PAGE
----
What I love about the Uncanny Valley particularly is that most people react in predictable ways to stuff that falls inside the Uncanny Valley and yet, if you ask them, they have no idea why. All they know is that they feel profoundly squicked.
    • (no subject) - oh6
      • Not only dead people, but physically or mentally ill as well - there are obvious evolutionary advantages to being able to recognise both of these conditions.
        • Thanks for elucidating the evolutionary motives here: I was honestly going '...but why is this beneficial?'.

          Now I have a theory-set to work from.
      • People and dead people- or people and desperately-ill people, as sinick clarifies.
        This is a valid point- and a solid one. I'd wondered why the Uncanny Valley ever since I heard of it. Evolutionarily, it makes sense for humans to react to things that look human but behave inhumanly with a strong, firm 'AAAA DO NOT WANT!'.
    • I had an Uncanny Vallet prof once. It was entirely a function of body language. I'm sure he'd look normal in a still photo, but his body language was so alarming on an instinctive level, we couldn't watch him. (He was a terrible teacher too).
      • ...huh. interesting! That is really odd.
        For me, movement is key to the Uncanny Valley, as well. If it moves in a basically-fluid (but not TOO fluid) manner, I'm okay with it.
        • He did not move in a fluid manner. It was way creepier than anamatronics in a way that's hard to describe. It was like a crab in a meat suit.
  • (no subject) - oh6
    • I remember that!!! And found it... actually, less uncanny-valley than animatronic Lincoln.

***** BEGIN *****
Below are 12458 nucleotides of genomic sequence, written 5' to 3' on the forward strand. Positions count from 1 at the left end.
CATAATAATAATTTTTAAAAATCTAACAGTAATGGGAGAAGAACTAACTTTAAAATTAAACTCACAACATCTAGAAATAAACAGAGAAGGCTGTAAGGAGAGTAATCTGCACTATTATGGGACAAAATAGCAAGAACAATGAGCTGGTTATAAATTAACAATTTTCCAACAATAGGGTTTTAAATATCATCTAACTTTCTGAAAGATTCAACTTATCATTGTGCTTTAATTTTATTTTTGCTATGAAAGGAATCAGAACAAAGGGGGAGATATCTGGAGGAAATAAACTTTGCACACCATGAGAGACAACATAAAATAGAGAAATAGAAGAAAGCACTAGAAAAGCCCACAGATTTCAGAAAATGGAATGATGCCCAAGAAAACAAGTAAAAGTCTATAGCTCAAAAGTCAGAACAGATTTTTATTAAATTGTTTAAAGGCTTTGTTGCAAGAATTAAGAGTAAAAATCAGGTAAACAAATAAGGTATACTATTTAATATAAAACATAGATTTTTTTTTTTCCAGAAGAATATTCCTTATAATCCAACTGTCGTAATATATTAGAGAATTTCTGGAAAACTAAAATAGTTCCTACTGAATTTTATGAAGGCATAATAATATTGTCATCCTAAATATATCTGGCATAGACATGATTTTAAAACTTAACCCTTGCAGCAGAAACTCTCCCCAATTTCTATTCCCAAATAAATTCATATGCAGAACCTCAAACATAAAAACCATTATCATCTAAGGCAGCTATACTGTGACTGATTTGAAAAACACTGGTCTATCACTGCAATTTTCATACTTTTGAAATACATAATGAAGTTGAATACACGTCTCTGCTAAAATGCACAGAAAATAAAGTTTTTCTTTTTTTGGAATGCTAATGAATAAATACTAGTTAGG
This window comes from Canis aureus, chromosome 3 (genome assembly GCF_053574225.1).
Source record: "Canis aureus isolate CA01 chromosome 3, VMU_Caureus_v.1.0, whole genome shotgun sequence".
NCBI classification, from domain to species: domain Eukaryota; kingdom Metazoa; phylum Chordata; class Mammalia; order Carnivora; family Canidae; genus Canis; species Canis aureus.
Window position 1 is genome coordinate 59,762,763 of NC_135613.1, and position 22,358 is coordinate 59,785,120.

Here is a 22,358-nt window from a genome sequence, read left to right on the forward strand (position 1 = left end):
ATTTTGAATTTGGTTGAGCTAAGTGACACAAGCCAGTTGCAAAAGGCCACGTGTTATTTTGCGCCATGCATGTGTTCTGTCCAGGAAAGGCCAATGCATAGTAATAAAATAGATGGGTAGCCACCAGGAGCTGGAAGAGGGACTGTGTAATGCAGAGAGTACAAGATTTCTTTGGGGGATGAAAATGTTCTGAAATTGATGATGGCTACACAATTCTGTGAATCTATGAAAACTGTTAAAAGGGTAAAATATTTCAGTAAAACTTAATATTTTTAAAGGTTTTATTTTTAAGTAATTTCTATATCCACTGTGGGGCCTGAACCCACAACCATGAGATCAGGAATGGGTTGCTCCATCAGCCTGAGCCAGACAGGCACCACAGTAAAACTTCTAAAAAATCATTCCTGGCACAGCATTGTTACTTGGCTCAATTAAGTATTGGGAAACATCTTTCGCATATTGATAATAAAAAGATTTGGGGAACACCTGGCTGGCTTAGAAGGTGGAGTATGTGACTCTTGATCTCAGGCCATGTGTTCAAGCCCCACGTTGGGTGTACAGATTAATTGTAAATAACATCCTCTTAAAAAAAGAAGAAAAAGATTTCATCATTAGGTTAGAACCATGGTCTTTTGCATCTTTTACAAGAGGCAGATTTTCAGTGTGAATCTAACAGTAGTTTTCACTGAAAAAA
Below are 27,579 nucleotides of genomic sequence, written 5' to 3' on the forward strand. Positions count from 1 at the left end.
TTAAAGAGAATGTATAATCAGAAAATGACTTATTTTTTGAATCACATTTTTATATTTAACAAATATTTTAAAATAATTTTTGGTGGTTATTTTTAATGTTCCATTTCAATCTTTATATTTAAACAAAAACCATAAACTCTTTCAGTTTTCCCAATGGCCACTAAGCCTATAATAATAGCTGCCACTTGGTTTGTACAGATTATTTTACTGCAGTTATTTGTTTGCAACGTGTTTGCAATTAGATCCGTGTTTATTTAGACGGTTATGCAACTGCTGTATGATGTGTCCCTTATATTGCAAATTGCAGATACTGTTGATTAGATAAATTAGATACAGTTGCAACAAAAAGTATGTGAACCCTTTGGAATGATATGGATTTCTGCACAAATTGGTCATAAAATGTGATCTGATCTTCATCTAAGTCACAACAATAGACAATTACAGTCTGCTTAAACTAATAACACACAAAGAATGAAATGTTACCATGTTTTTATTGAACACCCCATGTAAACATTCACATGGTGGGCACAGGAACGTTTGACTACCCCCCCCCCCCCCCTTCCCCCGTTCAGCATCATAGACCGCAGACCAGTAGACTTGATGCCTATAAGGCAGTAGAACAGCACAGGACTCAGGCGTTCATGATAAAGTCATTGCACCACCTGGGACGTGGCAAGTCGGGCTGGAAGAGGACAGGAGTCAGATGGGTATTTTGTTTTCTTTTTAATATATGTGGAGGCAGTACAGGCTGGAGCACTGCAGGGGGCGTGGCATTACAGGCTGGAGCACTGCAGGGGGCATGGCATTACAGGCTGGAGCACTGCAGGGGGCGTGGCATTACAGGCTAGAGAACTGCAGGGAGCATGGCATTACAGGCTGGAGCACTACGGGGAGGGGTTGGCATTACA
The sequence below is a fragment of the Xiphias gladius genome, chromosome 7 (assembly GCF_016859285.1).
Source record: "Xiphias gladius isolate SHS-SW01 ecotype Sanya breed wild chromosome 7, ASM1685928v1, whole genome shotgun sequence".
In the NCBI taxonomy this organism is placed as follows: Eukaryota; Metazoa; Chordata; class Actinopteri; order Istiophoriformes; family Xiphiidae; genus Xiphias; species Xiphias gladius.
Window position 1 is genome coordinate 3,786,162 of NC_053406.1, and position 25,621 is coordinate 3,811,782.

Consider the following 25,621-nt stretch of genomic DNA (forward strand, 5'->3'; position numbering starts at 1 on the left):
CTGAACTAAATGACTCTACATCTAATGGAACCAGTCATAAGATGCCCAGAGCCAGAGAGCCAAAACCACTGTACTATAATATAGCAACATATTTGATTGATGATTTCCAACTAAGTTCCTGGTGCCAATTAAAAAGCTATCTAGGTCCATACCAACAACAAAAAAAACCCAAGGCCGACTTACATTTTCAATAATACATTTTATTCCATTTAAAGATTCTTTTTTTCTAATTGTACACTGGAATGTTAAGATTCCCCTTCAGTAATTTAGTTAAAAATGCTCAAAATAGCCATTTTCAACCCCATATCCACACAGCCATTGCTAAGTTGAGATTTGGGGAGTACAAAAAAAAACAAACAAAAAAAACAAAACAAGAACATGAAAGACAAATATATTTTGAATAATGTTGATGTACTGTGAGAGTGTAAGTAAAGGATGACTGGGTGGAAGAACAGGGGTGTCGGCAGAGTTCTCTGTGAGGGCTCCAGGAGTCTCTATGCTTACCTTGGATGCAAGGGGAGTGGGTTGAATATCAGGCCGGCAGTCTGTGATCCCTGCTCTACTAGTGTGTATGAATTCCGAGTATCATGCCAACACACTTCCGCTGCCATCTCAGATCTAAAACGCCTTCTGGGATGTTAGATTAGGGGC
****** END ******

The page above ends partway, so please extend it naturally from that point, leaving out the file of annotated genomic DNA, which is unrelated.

• Unfortunately, the head of it was stolen a couple years ago.
  • (no subject) -
    • Actually, the Slate article I linked in the first line above does indeed touch on that question.
  • Oh dear. I've seen a few of those.

    Uncanny Valley really is a fascinating place. (Has someone named a sim that yet?) I also wonder if one's valley changes with getting accustomed to these sorts of things - would SL and similar rendergame players be less squicked by a real-world avatar than folks from a not-yet-wired society?

    I also think the UV varies by culture, but I have no idea why, and I'd love to see that explored. But just considering the smiley business - Japanese look at eyes more than mouth, Westerners reverse that, when judging expressions like happy or sad - makes me wonder.

    And of course, by one's resolution - skins and things which I thought were perfectly tolerable when I had a crap video card became EUGH when I saw more detail.

    But it really is fascinating stuff. The work of this guy has been fascinating me, actually:

    And for serious creepy only the Japanese could love:
    • Oh god Japan, how I love you, and how you're Utterly Broken.
    • They have girls dress up in BESM costumes to go on paid dates with men. I think the affair with creepy valley over there wandered into scaryville a long time ago.